Estimates show that 19.5% of surviving US troops deployed in the Iraq and Afghanistan conflicts have sustained blast traumatic brain injuries (bTBIs) since 2001. And now, new research shows that these injuries can cause pituitary hormone problems.
A Medical Research Council (MRC) study, published in the journal Annals of Neurology, revealed that soldiers who have pituitary gland problems as a result of Improvised Explosive Devices (IEDs) may experience psychological and metabolic symptoms, which get in the way of their recovery.
Researchers, led by Dr. Tony Goldstone, say identifying these soldiers will help to get them appropriate hormone replacement therapy.
To arrive at their results, the team looked at 19 soldiers in the UK with moderate or severe brain injuries that were caused by IED blasts while on duty in Afghanistan. These soldiers were compared with a group of 39 people with moderate or severe brain injuries caused by traffic accidents, falls or assaults.
Researchers found that more soldiers with blast injuries had pituitary hormone problems than individuals with non-blast injuries.
Results showed that 32% of the soldiers with blast injuries had pituitary hormone problems, compared with only 2.6% of the individuals in the non-blast control group.
The soldiers then underwent structural brain magnetic resonance imaging (MRI), including diffusion tensor imaging (DTI), as well as a cognitive assessment.
Soldiers with the pituitary problems had worse damage to white matter connections in the brain, as well as more severe cognitive problems, compared with the soldiers who did not have hormone problems.
Dr. Goldstone says:
"This study involved a relatively small number of soldiers, and so assessment of additional patients will be needed to confirm such a prevalence rate. However, the results do emphasize the importance of actively screening for pituitary problems in all soldiers and others who have had moderate to severe brain injury from exposure to blast."
Effects of pituitary gland problems
Sitting at the base of the brain, the pituitary gland secretes hormones that regulate other hormone secretions throughout the body.
The researchers note that a lack of growth hormone in adults can produce a multitude of symptoms, including fatigue, a depressed mood, low emotional or social well-being, increased body fat, reduced muscle and thinning bones.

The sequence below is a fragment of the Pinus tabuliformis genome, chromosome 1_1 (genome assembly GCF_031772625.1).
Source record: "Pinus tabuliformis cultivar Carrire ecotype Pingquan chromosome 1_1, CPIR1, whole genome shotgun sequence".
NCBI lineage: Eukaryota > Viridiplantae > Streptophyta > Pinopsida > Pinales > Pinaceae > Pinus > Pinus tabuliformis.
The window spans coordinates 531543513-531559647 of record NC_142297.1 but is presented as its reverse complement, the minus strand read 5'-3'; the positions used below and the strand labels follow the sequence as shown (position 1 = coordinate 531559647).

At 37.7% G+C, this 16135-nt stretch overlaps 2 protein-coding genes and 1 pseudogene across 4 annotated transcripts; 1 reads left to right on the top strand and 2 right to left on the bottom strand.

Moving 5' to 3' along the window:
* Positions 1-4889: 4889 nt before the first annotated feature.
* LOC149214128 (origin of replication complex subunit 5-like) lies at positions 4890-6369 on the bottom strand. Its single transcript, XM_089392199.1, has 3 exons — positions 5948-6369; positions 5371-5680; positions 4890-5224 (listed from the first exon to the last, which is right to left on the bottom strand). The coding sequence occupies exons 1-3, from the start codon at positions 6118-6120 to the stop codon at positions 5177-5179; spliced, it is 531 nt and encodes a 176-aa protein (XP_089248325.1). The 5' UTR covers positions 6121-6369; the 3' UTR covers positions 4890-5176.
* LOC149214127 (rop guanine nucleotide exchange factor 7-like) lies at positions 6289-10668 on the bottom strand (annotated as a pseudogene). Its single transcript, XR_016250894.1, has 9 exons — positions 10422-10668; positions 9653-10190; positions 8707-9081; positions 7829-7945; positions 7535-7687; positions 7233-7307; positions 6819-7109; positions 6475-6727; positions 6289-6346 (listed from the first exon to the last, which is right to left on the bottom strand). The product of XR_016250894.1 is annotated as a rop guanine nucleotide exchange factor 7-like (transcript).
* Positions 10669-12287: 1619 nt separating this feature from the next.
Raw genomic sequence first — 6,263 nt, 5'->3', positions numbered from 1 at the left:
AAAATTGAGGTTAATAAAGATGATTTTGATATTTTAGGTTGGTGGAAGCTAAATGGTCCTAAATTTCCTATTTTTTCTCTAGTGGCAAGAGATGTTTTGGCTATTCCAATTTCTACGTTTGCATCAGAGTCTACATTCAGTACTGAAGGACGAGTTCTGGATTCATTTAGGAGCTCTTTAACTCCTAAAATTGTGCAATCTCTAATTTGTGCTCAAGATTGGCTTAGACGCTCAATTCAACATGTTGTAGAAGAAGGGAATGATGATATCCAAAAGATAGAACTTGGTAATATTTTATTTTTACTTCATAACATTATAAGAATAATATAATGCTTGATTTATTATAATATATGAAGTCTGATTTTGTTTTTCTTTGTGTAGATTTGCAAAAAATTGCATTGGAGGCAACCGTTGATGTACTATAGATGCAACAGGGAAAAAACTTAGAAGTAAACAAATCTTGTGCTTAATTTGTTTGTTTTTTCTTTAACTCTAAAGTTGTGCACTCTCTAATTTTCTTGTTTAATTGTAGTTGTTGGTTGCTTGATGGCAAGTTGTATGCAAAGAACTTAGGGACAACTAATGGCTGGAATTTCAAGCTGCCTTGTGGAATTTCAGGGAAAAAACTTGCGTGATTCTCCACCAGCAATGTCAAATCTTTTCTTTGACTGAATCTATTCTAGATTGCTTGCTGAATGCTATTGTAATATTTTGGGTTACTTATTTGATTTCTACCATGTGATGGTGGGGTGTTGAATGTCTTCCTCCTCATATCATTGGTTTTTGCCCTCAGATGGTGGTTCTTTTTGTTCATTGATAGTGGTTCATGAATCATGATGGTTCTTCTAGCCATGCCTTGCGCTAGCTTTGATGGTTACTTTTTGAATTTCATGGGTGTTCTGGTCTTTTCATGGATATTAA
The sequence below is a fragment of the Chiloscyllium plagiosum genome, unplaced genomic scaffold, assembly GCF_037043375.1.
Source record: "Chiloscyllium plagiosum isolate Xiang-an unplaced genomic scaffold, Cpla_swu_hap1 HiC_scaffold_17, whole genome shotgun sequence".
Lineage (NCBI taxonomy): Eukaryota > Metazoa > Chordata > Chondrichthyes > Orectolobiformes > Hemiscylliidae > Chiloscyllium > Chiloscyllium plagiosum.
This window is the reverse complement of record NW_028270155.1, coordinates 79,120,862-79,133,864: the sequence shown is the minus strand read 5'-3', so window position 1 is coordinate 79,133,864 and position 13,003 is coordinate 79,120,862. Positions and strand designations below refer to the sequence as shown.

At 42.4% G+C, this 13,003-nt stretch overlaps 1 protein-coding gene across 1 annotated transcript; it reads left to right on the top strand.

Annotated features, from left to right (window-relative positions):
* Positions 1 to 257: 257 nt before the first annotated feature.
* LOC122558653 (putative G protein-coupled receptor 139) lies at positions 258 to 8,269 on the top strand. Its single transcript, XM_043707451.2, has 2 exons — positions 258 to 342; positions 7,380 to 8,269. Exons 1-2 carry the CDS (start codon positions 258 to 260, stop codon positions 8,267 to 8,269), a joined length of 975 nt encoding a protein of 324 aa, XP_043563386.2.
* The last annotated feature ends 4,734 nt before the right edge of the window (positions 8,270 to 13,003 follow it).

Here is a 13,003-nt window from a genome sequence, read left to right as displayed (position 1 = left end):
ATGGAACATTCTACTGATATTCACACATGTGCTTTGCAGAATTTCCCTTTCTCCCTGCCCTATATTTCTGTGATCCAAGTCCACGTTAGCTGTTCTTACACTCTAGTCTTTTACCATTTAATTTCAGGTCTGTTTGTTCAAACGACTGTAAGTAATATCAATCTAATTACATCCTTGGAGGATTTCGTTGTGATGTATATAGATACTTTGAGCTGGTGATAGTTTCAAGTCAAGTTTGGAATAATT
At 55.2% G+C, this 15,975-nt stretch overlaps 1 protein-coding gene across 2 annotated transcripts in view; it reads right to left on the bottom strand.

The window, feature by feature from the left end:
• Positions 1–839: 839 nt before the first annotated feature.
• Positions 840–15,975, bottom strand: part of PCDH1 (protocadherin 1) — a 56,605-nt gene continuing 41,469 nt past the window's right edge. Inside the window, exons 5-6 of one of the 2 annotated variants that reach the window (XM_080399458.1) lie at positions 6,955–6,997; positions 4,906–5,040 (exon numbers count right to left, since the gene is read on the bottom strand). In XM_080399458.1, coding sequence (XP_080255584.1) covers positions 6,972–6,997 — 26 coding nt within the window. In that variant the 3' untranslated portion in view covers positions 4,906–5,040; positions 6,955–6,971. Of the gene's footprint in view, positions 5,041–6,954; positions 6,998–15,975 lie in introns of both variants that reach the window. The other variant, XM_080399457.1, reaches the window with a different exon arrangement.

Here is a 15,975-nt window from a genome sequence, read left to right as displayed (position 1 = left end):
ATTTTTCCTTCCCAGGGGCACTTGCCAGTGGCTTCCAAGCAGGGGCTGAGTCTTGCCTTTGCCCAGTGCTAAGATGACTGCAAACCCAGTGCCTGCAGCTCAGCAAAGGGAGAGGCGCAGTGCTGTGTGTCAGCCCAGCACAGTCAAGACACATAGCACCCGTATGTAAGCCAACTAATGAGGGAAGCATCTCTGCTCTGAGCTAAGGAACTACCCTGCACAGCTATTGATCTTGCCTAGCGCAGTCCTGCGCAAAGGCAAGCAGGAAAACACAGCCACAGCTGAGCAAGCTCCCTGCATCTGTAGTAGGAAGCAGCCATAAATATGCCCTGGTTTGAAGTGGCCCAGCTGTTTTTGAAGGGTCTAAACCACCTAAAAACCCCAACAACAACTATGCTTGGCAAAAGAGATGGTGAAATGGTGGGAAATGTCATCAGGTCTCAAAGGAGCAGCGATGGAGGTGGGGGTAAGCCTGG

Problems associated with these symptoms can be reversed, the researchers note, with growth hormone replacement.
From the study, one in five of the soldiers received hormone treatment with growth hormone, testosterone or hydrocortisone, the researchers note.
Dr. Goldstone says that by screening soldiers for pituitary problems, "this will enable identification of those who may benefit from hormonal treatments to aid their rehabilitation, recovery and quality of life."
Routine pituitary testing needed
In the introduction to their study, the researchers note that since 2001, more than 400 UK and 2,000 US soldiers have been killed by blast injuries in Afghanistan.
However, they note that there have also been "rapid advances in personal protective equipment and in the medical management of severe trauma," which means that more soldiers are surviving injuries that were previously fatal.
Because most soldiers are so young, the team says that the long-term impact of problems resulting from the blast injuries pose a substantial health burden.
They conclude their study by writing:
"Given that there were no completely diagnostic predictors of pituitary dysfunction in bTBI, we recommend that in clinical practice all soldiers with moderate to severe bTBI undergo routine and comprehensive pituitary function testing during rehabilitation."
In an exclusive interview, Dr. Goldstone told Medical News Today that as part of medical care at the TBI clinic at St. Mary's Hospital, Imperial College Healthcare NHS Trust, they now routinely screen soldiers with these types of injuries for pituitary problems, in collaboration with the Defence Medical Rehabilitation Centre at Headley Court.
He and his team are accumulating data on a larger number of solders as a result of these routine assessments.